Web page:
ThinkstockPhotos-495804298-1-e1464380444720Being Kept Outdoors Without Access to Shade and Water

It’s not only indoor dogs who aren’t used to the heat who can find themselves at heatstroke risk — dogs who live primarily outdoors can land in trouble come summertime, too, if they’re left without shade and water. Of course, it’s best for dogs to be kept primarily indoors, but if a dog must be mostly outdoors, always provide a cool area out of the sun and plenty of fresh water.

1383141.largeBeing Left In the Car

When it comes to ways to avoid heatstroke risk, never, ever leave a pet in a hot car. The temperature inside a car can reach over 120 degrees in minutes, Dr. Mandell says. And no, cracking the window doesn’t make enough of a difference to help.

Should you see an animal locked inside a hot car, there are ways to safely rescue it. The Humane Society of the United States and the ASPCA recommend that you write down the car’s make, model and license plate; attempt to locate the owner; and call animal control or your local police department for help.

ThinkstockPhotos-495739266-1-e1464380465591Obesity and Thick Fur

Obesity can make dogs more susceptible to a whole host of health issues, including heatstroke. That’s because not all heat escapes dogs through the respiratory system; in fact, some heat loss occurs through the skin. But the layer of fat in obese pets can limit their ability to cool themselves that way.

That layer of fat under the skin serves as insulation and can prevent some of that heat from getting to the skin to be released. Thick fur can create the same problem, so furry dog breeds, like Newfoundlands and Great Pyrenees are at similar risk.

By Kristen Seymour | Vetstreet.com

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If any reader has further advice and tips to help others then please don’t hesitate to leave a comment.

Picture parade one hundred and one.

Welcome to the Summer Solstice!

(And grateful for the technology giving me a window in which to write and post this.)

Only one way to open this week’s picture parade!

Rising sun over the Heel Stone at Stonehenge on the dawn  of the Summer Solstice.
Rising sun over the Heel Stone at Stonehenge on the dawn of the Summer Solstice.

Now to the second set of pictures under the theme of

Hiding in Plain Sight

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Danny9

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Danny10

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Danny11

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Danny12

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Danny13

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Danny14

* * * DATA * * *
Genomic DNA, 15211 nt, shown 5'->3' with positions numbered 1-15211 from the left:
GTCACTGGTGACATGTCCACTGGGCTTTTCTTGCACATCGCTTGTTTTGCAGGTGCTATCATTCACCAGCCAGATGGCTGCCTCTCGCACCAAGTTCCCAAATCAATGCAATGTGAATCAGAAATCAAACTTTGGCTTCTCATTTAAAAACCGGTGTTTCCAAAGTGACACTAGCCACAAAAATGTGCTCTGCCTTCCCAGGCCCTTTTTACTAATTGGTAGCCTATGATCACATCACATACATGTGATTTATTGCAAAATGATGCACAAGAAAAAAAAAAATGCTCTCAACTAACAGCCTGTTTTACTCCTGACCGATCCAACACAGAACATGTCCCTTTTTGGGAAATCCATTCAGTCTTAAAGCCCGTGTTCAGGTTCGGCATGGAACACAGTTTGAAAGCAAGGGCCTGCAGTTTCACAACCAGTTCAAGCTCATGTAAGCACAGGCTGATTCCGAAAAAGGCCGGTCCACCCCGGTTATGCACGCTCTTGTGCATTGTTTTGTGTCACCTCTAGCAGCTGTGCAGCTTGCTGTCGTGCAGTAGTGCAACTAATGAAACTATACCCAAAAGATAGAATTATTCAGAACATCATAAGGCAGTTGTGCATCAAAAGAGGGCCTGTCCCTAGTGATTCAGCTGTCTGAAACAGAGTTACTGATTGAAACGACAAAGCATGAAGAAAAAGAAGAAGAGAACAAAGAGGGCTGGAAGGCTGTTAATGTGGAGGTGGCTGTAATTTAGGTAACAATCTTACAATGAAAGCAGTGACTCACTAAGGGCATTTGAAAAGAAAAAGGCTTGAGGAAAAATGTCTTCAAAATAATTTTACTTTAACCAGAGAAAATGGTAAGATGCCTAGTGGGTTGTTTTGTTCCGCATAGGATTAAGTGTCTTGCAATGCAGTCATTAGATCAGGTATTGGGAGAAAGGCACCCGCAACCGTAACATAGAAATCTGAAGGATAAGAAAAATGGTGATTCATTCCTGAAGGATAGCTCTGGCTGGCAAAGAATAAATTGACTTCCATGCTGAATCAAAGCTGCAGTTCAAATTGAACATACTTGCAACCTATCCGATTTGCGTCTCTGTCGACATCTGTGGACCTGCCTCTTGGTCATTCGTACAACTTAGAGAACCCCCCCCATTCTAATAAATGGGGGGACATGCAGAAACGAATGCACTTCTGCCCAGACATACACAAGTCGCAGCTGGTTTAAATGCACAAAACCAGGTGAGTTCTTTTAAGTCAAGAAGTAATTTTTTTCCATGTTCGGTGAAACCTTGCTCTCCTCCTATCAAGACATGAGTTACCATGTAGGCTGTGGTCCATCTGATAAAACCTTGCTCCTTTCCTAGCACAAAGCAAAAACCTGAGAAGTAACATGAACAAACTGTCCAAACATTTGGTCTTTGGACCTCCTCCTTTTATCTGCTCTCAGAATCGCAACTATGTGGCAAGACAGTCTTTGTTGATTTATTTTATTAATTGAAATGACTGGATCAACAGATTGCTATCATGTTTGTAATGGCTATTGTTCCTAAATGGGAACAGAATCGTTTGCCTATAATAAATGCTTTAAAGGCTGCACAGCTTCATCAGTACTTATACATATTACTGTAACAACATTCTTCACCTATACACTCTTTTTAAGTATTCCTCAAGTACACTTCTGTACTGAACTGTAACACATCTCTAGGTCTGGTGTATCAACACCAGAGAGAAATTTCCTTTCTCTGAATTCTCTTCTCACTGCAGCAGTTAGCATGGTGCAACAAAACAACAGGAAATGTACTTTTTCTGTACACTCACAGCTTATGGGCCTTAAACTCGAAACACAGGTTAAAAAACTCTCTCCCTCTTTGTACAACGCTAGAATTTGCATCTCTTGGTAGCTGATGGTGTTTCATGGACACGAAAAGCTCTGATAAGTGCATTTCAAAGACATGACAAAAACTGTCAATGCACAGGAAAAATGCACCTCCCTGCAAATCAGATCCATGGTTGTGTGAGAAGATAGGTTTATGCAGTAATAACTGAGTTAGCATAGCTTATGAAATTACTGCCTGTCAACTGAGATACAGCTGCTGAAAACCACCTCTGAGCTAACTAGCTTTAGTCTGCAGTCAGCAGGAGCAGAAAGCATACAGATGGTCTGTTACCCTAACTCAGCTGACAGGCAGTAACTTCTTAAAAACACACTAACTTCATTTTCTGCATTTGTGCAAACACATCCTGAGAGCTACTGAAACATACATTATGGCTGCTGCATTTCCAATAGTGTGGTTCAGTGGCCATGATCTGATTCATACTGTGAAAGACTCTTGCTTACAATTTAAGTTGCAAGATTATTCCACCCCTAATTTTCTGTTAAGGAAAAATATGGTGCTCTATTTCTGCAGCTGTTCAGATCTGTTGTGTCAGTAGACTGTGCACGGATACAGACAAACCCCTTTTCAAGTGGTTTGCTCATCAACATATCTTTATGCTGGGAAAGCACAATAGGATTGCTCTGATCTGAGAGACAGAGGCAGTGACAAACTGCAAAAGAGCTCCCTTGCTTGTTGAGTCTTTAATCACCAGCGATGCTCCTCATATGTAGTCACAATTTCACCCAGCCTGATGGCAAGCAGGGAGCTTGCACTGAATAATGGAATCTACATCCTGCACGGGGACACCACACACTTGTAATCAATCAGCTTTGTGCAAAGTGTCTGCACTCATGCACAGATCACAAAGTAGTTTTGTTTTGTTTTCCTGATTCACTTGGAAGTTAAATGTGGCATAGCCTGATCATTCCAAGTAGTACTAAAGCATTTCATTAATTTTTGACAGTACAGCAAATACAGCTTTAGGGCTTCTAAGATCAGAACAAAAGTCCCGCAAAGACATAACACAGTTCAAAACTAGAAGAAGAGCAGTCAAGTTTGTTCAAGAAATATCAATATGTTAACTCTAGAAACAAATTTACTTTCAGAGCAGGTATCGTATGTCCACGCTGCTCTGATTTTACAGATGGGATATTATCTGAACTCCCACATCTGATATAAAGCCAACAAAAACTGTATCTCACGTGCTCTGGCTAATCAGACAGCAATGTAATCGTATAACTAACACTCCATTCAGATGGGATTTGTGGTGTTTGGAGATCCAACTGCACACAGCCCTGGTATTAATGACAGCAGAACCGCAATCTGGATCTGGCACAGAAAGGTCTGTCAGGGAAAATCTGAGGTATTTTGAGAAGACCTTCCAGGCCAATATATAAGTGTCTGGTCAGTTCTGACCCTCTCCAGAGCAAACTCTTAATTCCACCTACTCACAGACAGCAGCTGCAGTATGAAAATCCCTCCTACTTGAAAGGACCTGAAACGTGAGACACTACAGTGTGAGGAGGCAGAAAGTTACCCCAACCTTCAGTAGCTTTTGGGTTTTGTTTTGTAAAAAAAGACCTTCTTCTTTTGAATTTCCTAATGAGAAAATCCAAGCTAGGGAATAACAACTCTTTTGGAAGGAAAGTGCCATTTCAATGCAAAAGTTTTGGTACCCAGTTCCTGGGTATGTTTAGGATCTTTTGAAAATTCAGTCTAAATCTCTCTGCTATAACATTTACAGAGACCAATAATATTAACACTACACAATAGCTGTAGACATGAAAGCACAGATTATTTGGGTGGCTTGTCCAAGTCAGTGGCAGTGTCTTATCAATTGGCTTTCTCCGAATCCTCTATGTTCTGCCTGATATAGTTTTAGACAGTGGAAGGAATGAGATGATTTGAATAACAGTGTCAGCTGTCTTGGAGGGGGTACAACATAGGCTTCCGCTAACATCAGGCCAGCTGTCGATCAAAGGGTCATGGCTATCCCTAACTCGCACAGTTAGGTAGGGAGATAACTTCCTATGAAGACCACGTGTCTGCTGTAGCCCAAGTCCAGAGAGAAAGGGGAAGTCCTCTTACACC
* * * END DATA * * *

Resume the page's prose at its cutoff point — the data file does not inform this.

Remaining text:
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Danny15

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Danny16
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Yet another set of these incredible pictures in a week’s time; technology notwithstanding!

Summer solstice

As old as time itself!

holding-the-sun

The point at which the sun reaches its farthest point north of the equator is the Summer Solstice, well it is for the Northern Hemisphere. This occurs annually on June 20 or June 21, depending on your time zone.

Here in Southern Oregon, the moment of the Summer Solstice will be 22:04 Pacific Daylight Time (PDT) on the evening of June 20th and at 05:04 GMT/UTC on June 21 2013 in the United Kingdom.

A quick web ‘look-up’ finds that the word solstice is from the Latin solstitium, from sol (sun) and stitium (to stop), reflecting the fact that the Sun appears to stop at this time, albeit momentarily.

At the ancient stone circle of Stonehenge in Southern England, the prehistoric monument that took Neolithic builders an estimated 1,500 years to erect, for many years the Druids have celebrated the Solstice and, undoubtedly, will be doing so again.

AMESBURY, UNITED KINGDOM - JUNE 21:  A man stands on top of Stonehenge as the sun rises over Salisbury Plain on June 21, 2006 in Amesbury, England.  Police estimated around 17,000 people travelled to watch the sun rise ove the 5,000 year old stone circle to start the longest day of the year. The all-night party to celebrate the Summer Solstice passed with only four arrests being made. (Photo by Daniel Berehulak/Getty Images)
AMESBURY, UNITED KINGDOM – JUNE 21: A man stands on top of Stonehenge as the sun rises over Salisbury Plain on June 21, 2006 in Amesbury, England. Police estimated around 17,000 people travelled to watch the sun rise over the 5,000 year old stone circle to start the longest day of the year. (Photo by Daniel Berehulak/Getty Images)

Summer Solstice 2011

Let’s all pause for a moment (and my apologies for the late posting!)

The precise time of the summer solstice today is 17.16 Greenwich Mean Time (GMT/UTC).

Our sun, giver of life

In terms of local times that will be 10.16 here in Arizona and also in California, 13.16 in New York, 18.16 in London, and 03.16 (Wed) in Sydney, Australia, to pick just a few places.

What a year it has been so far!

So let’s just pause for a moment, as the Sun appears to pause, and put out our combined thoughts across this wonderful Planet Earth and pray for peace and tranquillity for all during the rest of this ‘interesting’ year.